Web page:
In between complaining about the horrendous heat (upwards of 35; I’m melting) and managing my children during an eight week summer break, I have been reading, watching and listening to some fantastic stuff. It’s all below. In a couple of weeks, I’ll send out a list of my ten favourite books of 2018; I haven’t been able to choose that final tenth book yet.

What’s the best thing you’ve consumed this year? Please hit reply and let me know!

With much love to you all,

Kyra


1. While browsing a wonderful bookshop in London Bridge last year, I picked up a copy of Sarah Manguso’s “Ongoingness: The End of a Diary.” I read it with rapture — twice —  on my flight back to Sydney. Manguso, an American novelist and essayist, kept a diary for over twenty five years — it’s 800,000 words long. While she refuses (for quite clever reasons) to publish any of it, “Ongoingness” is a furiously brilliant, totally absorbing and breath-stopping exploration of her — and our — obsessive need to record. Why do we write? Do we write to remember? To forget? Both? Manguso writes of her need to control time, to rebuff her mortality. It makes sense to me: writing in a diary gives us a false sense of control — you feel, for a brief moment, as if you’ve paused your life, as if time has somehow frozen. Diary keeping, then, is a neurosis; a way to ward off the inevitable reality that life is ongoing, and that as it goes, our losses accrue. Just read this, on time:

“Living in a dream of the future is considered a character flaw. Living in the past, bathed in nostalgia, is also considered a character flaw. Living in the present moment is hailed as spiritually admirable, but truly ignoring the lessons of history or failing to plan for tomorrow are considered character flaws … I wanted to know how to inhabit time in a way that wasn’t a character flaw.”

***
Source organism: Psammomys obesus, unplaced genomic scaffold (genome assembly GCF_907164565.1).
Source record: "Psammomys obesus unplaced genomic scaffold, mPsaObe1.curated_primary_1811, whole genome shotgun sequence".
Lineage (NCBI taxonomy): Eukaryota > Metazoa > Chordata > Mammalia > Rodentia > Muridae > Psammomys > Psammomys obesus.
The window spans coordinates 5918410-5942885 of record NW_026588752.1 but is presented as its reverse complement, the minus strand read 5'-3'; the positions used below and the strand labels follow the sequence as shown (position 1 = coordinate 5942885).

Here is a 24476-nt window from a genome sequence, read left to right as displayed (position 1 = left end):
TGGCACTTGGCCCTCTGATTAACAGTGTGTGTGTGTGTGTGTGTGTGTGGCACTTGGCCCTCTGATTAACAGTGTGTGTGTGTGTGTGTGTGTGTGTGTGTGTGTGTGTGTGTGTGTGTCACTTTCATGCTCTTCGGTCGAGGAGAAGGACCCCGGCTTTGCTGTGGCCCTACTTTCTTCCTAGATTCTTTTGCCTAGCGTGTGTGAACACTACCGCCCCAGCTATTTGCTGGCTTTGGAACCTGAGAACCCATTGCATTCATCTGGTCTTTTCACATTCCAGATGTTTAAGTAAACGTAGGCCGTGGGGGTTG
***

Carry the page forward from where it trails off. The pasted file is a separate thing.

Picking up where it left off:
2. On the podcast front, I feel like I can’t STFU about Jonathan Goldstein’s Heavyweight. The premise is nothing short of brilliant: people approach the witty, warm-hearted, hilarious and wise Goldstein with an unresolved element of their past — a regret, a misunderstanding, a broken relationship, etc. — and ask him to serve as the interlocutor between them and the person/people on the other side. He goes from being extremely moving, to hilarious, to existential. I love it.  Some of my favourite episodes: JeremyDinaJuliaMarchel and Alex.

3. Dumplin’, now on Netflix, is so delightful. It’s the dose of Dolly Parton whole-heartedness I needed during a time when I just can’t keep myself away from the news.

4. Speaking of the news, I’ve been on a bit of a Brexit binge; trying to understand, really, what on earth is going on and how the UK will emerge from this spectacular fuck up. I don’t miss an episode of Remainiacs, a clever, funny and insightful podcast on all things Brexit (I am always very impressed by their ability to keep up with the constant developments). In terms of reading material, I think this Economist piece on what a no deal Brexit looks like is excellent (though it should have been written much longer ago, to be honest); and this, from the Guardian, is a great all-round guide.

5. I adored — and can’t stop fawning over — the second instalment in Deborah Levy’s “working autobiography.” “The Cost of Living” is magnificent; with oblique and elliptical prose, Levy explores the cost a woman must pay when she chooses not to live by a story determined by societal norms. Deftly — and with a hint of incandescent rage — she writes of motherhood, love, work and marriage.

6. I was infatuated with Maira Kalman’s gorgeously written and illustrated memoir, “The Principles of Uncertainty.” I read it in one peaceful sitting as my son napped behind me in the car, drinking in her simple yet profound view of the world. How gorgeous is this?

“Soon enough it will be me struggling (valiantly?) to walk – lugging my stuff around. How are we all so brave as to take step after step? Day after day? How are we so optimistic, so careful not to trip and yet do trip, and then get up and say O.K. Why do I feel so sorry for everyone and so proud?”